My experience as a jeweler has been a traditional one. I attended Pratt Institute and received a BFA in Jewelry, worked as a bench jeweler for other artists, and then opened my own jewelry business many years ago. I am a bench jeweler and I specialize in working in gold, engraving, and stone setting.
As a small business, where I am the sole person designing and fabricating all the jewelry, I am always open to tools and techniques that help me be more efficient, which is how I was first introduced to pulse arc welding. I found myself at a conference where I was able to watch a live demo of a Sunstone pulse arc welder. I was immediately in awe of how this machine could fuse metal. It seemed like sorcery!
I decided to incorporate pulse arc welding into my jewelry making process because it allowed me to do things that traditional soldering cannot: Fusing a delicate gold finding onto a chain with no risk of melting and no clean up. Anyone familiar with soldering knows you can spend a lot of time just setting up a piece if there are multiple components. My welder allows me to tack parts of my pieces together prior to soldering. For example, a bail can be tack welded first, which then makes soldering a breeze. I can also make sure components are centered where I need them to be prior to soldering.
Being the creative person that I am, I then started to experiment with how this equipment could expand my design possibilities. For example, I could have an opal that had already been set and be able to fuse chain to the setting. Or, I could use the machine to ball wires that were threaded through fragile gemstones. I could even fuse different chains together, mixing silver and gold. Jewelers are often problem solvers and the welder certainly helps me find solutions.
One of the most popular uses for a pulse arc welder is permanent jewelry. Many stores now provide this service and many independent jewelers, like me, offer this service at markets or in pop-ups at a local store. Permanent jewelry is a chain bracelet, anklet or necklace that is fused onto the customer using the pulse arc welder. Since there is no clasp, it is permanent until the customer removes it. However, it is so much more than that! It is an experience – it is two best friends coming in and getting matching bracelets. Or, someone celebrating an anniversary or birth. It’s a mom and her daughter sharing an experience together.
I recently organized my first-ever permanent jewelry event, and it was an amazing experience. I collaborated with a local luxury eyewear store, and I set up a table for clients to get permanent jewelry. What struck me is that this welder was now getting me out in the world connecting with customers! It was an opportunity for folks to see me working and they shared the same awe I had when I first saw the welder in action.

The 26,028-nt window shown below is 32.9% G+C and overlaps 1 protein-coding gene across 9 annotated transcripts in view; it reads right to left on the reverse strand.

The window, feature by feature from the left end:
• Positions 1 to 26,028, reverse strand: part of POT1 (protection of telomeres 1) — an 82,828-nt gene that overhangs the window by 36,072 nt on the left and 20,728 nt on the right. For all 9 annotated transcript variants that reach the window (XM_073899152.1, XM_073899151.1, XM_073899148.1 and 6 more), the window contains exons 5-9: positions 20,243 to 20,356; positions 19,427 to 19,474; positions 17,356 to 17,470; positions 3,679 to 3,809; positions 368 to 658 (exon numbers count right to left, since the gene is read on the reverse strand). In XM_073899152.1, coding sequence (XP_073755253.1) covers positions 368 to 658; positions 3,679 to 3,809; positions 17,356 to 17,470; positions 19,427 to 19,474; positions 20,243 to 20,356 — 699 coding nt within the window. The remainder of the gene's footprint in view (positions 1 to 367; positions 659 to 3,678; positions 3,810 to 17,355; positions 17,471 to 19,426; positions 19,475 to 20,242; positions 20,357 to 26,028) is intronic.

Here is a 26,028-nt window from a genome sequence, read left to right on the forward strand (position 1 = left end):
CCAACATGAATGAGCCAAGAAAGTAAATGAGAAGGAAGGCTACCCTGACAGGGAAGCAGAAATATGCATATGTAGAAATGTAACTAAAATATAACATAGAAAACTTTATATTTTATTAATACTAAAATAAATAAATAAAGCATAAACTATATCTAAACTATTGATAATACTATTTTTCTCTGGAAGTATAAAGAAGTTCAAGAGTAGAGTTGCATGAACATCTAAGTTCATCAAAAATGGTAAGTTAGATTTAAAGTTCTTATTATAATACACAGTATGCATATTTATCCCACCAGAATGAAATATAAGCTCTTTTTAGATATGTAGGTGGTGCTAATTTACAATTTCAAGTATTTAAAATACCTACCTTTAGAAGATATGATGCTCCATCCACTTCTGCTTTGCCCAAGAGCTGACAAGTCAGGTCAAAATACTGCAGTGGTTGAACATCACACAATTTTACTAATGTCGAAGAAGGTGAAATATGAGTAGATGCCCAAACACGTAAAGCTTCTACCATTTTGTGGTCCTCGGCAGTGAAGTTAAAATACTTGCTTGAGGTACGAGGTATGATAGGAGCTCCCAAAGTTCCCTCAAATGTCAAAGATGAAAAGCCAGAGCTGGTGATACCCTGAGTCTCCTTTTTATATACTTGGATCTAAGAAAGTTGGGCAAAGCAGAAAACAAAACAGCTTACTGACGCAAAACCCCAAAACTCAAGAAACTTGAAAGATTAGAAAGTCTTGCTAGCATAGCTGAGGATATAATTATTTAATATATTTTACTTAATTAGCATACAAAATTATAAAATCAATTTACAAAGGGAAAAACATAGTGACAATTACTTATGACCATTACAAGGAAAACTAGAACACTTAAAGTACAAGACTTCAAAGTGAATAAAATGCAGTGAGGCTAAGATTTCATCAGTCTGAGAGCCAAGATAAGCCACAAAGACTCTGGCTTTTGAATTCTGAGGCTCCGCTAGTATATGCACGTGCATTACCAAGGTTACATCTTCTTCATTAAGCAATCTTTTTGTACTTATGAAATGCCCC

I was able to network, to add new customers to my email list and share the rest of my gold jewelry with them. Their bracelets became a talking point amongst their friends, and it brought in referrals for others wanting a bracelet. With my first pop-up under my belt, I hosted another event in my studio for three generations of women getting bracelets together. I felt so honored to share that experience with them.
Profitability must be mentioned as well – these events are lucrative. If you take the average cost of a 14k yellow gold cable chain bracelet at about $50 – $65, that bracelet would retail for $175 – $190 resulting in a $100 margin. So, while a pulse arc welder itself is an investment, it’s money-making potential is significant. Just as important is to remember that permanent jewelry is not going away. If anything, the popularity will continue to rise.
Since there are quite a few companies offering this service, I have considered the possibilities of how I can set myself apart with permanent jewelry. My own custom charms and castings? A marriage of metals between silver and gold? As an artisan jeweler I can envision going beyond just a simple fuse, utilizing bench skills to create unique permanent jewelry.
While my welder has not replaced my traditional jewelry making techniques, it has enhanced my ability to do certain things. When I think of the time it takes to solder a jump ring onto a chain – setting it up, how soldering affects the temper of the metal, the oxidation challenges – and I compare it to the two seconds it takes on the pulse arc welder, I know there are endless time saving ways to utilize this machine in jewelry making. And I will continue to explore!